Thursday 10 January 2019

Microsoft Teams client automatically sets itself as the default chat and calling app in Office

Hello readers.  Happy New Year!  Hope you're well.

Ultra quick post today.

I noticed today that Outlook wasn't displaying presence for some people when it usually does. I checked the Skype for Business client (you know, not Teams, the other one ;) ) and I could see presence. So I found someone in Outlook that showed their presence and I moved the mouse cursor over their name to get the calling card popup.

Then I clicked the speech bubble to start an IM. Curiously, it opened Microsoft Teams instead of starting a new Skype for Business chat.

So I went one further and opened the contact card and expanded the ellipses menu to start a call.

And again, the Microsoft Teams application opened and started a call to the number. The call failed in my case since I don't have the Phone System license currently.

I didn't remember changing any associations for IM or Tel or Callto protocols, but thought I would check.  System settings -> Apps -> Default Apps - scroll down to the bottom.

Click on Set defaults by app and scroll down to Teams and click Manage

This opens the File type and protocol associations for Teams. Mine was largely set to choose a default.

I changed IM to Skype for Business and I closed and reopened Outlook. Tested again and IM still opened Teams.

I repeated with Callto and TEL and the same happened.

I remembered seeing a tick box in the Microsoft Teams client. Open Teams and click your photo and settings.

Under General, there is a tick box for Register Teams as chat app for Office.

And it was ticked. I didn't remember ticking this. I still use Skype for Business as the default for IM and calling and I use Teams for collaboration and some meetings and calling. At least for now.

I un-ticked this and restarted Outlook and tested. And low and behold, I was back to using Skype for Business for chat and calling.

A few things to think about here. 

  1. Somehow, this got ticked by itself. I didn't do it.
  2. Although it says default app for chat, it also means presence and calling.
  3. It overrides the Windows settings for default apps by protocol
It seems I'm not alone. I posted the question on Twitter and got a reply straight away that 'loads of users reported that this got automatically ticked' and 'that none of the users were TeamsOnly'.

I do mind that this got ticked by default, but I can live with that. I would love for the controls to be more granular. For instance, tick boxes for default app for chat, calling and presence in Office.  

I would also like to know how this one tick box controls the app behavior. I also looked in the registry, by the way, and none were set to Teams. If you want to know how, check this post by @shawnharry.

Would love to know if you have any thoughts and comments. 

That's all folks.


Thanks for reading.

If this or any other post has been useful to you please take a moment to share.  Comments are welcome.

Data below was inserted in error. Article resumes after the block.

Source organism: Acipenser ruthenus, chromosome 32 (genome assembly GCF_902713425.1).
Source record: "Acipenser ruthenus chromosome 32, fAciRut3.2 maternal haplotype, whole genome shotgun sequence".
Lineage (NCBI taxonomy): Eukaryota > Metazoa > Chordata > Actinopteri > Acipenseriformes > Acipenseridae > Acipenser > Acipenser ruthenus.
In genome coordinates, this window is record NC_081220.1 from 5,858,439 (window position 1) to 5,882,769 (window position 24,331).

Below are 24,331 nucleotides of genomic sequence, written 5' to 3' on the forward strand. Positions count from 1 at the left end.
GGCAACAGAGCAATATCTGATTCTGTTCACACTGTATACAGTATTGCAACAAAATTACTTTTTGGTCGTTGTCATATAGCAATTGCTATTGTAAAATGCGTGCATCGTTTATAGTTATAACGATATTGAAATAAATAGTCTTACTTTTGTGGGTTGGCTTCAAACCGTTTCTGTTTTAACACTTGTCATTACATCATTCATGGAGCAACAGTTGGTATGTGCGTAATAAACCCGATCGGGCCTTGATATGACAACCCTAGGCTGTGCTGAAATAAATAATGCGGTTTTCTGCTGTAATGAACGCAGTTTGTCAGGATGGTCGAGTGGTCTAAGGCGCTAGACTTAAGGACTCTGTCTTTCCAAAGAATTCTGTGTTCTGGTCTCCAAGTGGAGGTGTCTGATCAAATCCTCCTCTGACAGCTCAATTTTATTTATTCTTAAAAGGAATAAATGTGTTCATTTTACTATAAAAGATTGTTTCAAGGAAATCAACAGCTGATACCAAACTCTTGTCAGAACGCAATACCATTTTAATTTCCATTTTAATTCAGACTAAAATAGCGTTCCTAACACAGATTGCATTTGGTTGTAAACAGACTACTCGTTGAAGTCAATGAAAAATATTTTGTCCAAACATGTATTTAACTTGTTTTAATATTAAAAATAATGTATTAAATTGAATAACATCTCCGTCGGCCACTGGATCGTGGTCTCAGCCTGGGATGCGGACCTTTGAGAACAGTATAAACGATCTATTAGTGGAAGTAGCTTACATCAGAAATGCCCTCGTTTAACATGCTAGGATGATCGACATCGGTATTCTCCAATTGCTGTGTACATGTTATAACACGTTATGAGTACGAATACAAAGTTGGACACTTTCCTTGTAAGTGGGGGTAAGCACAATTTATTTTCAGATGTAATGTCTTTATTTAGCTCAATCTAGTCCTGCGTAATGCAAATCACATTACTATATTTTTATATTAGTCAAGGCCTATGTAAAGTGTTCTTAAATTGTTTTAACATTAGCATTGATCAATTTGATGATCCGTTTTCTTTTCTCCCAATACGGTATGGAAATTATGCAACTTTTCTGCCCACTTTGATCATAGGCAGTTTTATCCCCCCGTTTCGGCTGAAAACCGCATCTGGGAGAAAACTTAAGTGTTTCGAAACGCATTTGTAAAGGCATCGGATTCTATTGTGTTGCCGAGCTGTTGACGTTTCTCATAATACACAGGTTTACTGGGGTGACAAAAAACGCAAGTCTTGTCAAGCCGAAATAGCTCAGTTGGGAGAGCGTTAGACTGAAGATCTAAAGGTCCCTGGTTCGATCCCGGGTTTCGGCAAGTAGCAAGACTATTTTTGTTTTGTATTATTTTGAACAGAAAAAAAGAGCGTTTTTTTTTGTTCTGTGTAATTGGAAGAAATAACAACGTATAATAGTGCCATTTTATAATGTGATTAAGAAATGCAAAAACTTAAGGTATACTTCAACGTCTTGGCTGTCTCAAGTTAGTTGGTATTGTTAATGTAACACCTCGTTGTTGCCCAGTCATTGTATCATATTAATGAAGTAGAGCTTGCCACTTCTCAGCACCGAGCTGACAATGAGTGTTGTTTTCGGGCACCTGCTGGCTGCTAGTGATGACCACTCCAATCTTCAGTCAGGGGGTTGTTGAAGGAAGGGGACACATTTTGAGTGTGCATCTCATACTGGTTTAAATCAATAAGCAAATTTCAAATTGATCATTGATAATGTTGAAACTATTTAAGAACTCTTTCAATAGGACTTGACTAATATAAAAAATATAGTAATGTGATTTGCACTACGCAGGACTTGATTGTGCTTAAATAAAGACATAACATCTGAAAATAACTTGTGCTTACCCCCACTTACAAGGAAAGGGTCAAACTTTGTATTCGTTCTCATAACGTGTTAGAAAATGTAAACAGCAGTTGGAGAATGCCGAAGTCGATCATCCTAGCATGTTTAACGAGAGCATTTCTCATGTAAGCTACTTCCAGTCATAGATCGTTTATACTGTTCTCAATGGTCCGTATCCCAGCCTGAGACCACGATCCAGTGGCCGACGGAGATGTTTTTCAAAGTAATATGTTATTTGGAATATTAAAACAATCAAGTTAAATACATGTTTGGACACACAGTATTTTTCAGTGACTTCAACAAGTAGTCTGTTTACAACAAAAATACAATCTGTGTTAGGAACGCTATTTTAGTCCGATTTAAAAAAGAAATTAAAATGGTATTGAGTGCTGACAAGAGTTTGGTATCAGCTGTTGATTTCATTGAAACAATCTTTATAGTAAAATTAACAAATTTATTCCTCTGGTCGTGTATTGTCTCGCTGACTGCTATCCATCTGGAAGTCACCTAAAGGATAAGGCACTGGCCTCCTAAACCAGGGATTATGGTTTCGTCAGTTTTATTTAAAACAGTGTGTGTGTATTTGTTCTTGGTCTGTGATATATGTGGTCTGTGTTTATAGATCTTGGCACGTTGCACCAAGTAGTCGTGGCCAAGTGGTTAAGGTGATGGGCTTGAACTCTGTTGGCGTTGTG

Monday 20 August 2018

Skype for Business Server 2019 management shell missing terminator

Hello readers,

Hope you're well.

A really quick one this time.

If you've been working with Microsoft UC server products as long as I have you'll no doubt be familiar with this one.  I've seen this error with every product since Lync 2010.  I don't know if it was present in OCS or LCS before it.

The problem
You go to open the Skype for Business Server Management Shell and you get an error on opening.
The string is missing the terminator: '. 
       + CategoryInfo                 : ParserError: (:) [], ParentContainsErrorRecordException
       + FullyQualifiedErrorId   : TerminatorExpectedAtEndOfString

The error doesn't stop you using it.  It is annoying, however and deserves to be fixed.  This is in Skype for Business Server 2019.  You'd expect it to have been fixed by Microsoft by now.

The cause
The reason you get the error is because when the shortcut was created it used a "Target Path" which was truncated from the full path.

Typically, the path looks like this
C:\WINDOWS\system32\WindowsPowerShell\v1.0\powershell.exe -noexit -command "cd $env:UserProfile; Write-Host 'Loading Modules for Skype for Business Server 2019...'; Import-Module 'C:\Program Files\Common Files\Skype for Business Server 2019\Modules\SkypeForBu

It should look like this
C:\WINDOWS\system32\WindowsPowerShell\v1.0\powershell.exe -noexit -command "cd $env:UserProfile; Write-Host 'Loading Modules for Skype for Business Server 2019...'; Import-Module 'C:\Program Files\Common Files\Skype for Business Server 2019\Modules\SkypeForBusiness'"

Clearly, this is missing the end of the word Business, an apostrophe and an end quote.

The problem is, that's too many characters for the field which is limited to just 259 (odd number) characters.

In the Lync days it was cased by the missing quotation at the end rather than number of characters (since Lync is a lot shorter than Skype for Business).

The solution
Shorten the path while completing the module name and including the terminators, of course.

All you need is siness'"

My suggestion is to remove the word "server" and remove one of the "." at the end of the Write-Host statement.
C:\WINDOWS\system32\WindowsPowerShell\v1.0\powershell.exe -noexit -command "cd $env:UserProfile; Write-Host 'Loading Modules for Skype for Business 2019..'; Import-Module 'C:\Program Files\Common Files\Skype for Business Server 2019\Modules\SkypeForBusiness'"

This saves you enough characters to let you finish the statement.

How to do it
You need to open up the properties on the shortcut.

Browse to 
%AppData%\Microsoft\Internet Explorer\Quick Launch\User Pinned\TaskBar

Right click on the shortcut and click properties

If, like me, you pinned the shortcut to the taskbar.  Right click on the icon, then right click on Skype for Business Server Management Shell and click properties.

This opens up the properties page

As you can see the Target field has the truncated statement ending in SkypeforBu.

Paste in your new, shortened target
e.g. C:\WINDOWS\system32\WindowsPowerShell\v1.0\powershell.exe -noexit -command "cd $env:UserProfile; Write-Host 'Loading Modules for Skype for Business 2019..'; Import-Module 'C:\Program Files\Common Files\Skype for Business Server 2019\Modules\SkypeForBusiness'"